Displaying articles for: February 2011

A Posthumous Confession

A Dostoevskian tale of murderer, newly translated by the Nobel Prize-winning author of Disgrace.

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Embroidered Ground

A dedicated author and gardener shines new light on her three-acre masterpiece.

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I Think I Love You

Adolescent anxieties and popstar pinups are at the heart of this tale of a girl's coming of age and first love.

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A Red Herring Without Mustard

An eleven-year-old sleuth cycles through 1950s England, in pursuit of a gypsy's murderer.

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The Poison Tree

A chilling tale of crime and consequences set amid the pleasure-seekers of 1990s London.

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April 18: "[W]ould it be too bold to imagine that all warm-blooded animals have arisen from one living filament…?"

Donna Tartt's The Goldfinch is the winner of the 2014 Pulitzer Prize for Fiction. James Parker calls this Dickensian coming-of-age novel "an enveloping…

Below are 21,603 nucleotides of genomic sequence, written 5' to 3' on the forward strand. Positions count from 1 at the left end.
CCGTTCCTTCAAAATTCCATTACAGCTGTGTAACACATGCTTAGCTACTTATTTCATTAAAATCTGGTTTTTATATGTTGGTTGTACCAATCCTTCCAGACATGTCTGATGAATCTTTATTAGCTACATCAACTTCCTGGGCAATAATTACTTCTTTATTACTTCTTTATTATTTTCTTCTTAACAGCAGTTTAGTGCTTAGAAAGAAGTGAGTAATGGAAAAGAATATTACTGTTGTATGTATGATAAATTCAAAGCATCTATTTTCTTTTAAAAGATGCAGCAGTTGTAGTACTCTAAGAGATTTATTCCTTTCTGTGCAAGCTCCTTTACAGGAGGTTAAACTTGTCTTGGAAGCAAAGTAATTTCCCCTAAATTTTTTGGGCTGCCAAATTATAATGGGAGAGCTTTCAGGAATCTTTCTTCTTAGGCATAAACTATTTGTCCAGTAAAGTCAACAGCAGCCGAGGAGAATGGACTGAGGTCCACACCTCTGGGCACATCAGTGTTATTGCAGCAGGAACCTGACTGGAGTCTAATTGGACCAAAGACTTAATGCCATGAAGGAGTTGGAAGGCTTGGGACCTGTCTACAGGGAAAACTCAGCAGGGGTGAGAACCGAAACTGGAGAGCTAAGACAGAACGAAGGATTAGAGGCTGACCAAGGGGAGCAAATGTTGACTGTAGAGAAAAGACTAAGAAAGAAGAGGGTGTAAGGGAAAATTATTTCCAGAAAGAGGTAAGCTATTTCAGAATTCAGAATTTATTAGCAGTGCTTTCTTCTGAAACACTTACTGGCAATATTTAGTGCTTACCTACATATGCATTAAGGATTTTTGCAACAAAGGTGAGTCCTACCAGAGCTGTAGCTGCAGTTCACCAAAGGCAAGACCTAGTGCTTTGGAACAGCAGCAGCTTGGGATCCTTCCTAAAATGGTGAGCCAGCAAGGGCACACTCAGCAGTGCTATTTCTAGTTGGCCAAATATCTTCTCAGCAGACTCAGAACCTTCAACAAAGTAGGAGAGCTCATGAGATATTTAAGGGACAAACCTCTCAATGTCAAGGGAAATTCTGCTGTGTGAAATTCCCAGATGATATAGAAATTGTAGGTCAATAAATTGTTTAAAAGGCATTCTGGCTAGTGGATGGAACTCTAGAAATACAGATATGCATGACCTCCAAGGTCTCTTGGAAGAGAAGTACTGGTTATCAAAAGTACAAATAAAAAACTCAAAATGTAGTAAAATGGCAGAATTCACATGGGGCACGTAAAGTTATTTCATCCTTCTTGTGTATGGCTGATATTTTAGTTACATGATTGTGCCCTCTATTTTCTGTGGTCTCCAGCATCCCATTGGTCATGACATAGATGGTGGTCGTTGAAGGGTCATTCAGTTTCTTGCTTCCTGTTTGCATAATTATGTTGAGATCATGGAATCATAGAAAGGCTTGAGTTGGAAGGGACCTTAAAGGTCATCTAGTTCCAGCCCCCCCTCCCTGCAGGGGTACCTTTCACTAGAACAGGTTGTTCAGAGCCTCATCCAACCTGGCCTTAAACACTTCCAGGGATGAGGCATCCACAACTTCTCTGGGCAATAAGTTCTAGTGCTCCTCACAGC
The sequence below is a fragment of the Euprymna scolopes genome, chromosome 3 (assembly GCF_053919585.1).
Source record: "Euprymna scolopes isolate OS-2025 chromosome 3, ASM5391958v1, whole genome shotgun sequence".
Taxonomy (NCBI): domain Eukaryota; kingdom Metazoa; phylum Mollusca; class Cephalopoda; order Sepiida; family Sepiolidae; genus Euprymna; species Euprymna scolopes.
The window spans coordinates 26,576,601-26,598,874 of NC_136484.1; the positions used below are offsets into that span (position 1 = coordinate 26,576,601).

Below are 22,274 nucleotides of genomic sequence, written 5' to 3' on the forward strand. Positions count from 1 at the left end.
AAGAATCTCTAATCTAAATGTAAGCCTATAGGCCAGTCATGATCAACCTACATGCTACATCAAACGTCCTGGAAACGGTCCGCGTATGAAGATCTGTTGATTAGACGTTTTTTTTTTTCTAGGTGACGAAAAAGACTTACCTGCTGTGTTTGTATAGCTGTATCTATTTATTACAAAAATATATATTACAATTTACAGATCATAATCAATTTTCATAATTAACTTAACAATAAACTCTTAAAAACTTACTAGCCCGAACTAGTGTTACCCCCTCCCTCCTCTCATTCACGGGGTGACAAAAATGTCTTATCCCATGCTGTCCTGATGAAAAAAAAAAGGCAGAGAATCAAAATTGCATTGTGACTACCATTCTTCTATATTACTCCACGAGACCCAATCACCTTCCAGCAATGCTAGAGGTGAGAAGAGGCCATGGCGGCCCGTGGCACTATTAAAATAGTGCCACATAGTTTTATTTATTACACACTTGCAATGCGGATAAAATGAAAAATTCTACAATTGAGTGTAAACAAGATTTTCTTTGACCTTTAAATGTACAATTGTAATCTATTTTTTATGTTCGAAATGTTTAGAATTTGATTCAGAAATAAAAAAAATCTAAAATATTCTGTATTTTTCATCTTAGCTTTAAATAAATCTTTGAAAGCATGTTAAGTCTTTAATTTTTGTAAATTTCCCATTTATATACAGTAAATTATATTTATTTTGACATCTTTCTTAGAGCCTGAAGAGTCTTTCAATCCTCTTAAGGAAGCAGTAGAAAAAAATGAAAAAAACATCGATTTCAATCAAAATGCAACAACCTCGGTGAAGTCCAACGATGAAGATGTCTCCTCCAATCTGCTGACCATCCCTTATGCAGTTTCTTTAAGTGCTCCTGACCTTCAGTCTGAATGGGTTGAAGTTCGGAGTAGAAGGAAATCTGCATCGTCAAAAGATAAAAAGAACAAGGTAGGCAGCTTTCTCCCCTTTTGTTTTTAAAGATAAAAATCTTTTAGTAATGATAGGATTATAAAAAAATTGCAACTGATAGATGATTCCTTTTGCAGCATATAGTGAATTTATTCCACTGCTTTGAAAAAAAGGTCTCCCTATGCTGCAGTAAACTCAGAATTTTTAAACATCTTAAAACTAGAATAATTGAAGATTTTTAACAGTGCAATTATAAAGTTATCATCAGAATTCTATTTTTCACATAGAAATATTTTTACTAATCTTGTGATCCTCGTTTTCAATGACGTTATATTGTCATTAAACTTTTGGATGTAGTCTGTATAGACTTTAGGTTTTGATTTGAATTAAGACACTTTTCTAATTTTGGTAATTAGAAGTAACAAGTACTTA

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Books, CDs, DVDs to know about now
Poems That Make Grown Men Cry

And women too.  Luminaries from Colin Firth to Nick Cave and Jonathan Franzen chose the poems that bring them to tears, and the result is a stunning collection of poignant verse from writers like Auden, Whitman, Bishop, Larkin, Neruda and many others.  Warning: choking-up hazard.

The King of Pain

Trapped beneath his entertainment system, reality TV mastermind Rick Salter reflects on his life and tries to piece together the events of the previous evening. Seth Kaufman’s romp is an outrageous meditation on pain and entertainment in a deranged world in which the two are often interchangeable.

The Good Inn

Frank Black, frontman for the Pixies, has written a transgressive historical fiction with shades of Thomas Pynchon (focused as it is on the history of explosives and cinematic pornography), all set in a hallucinatory Edwardian Europe.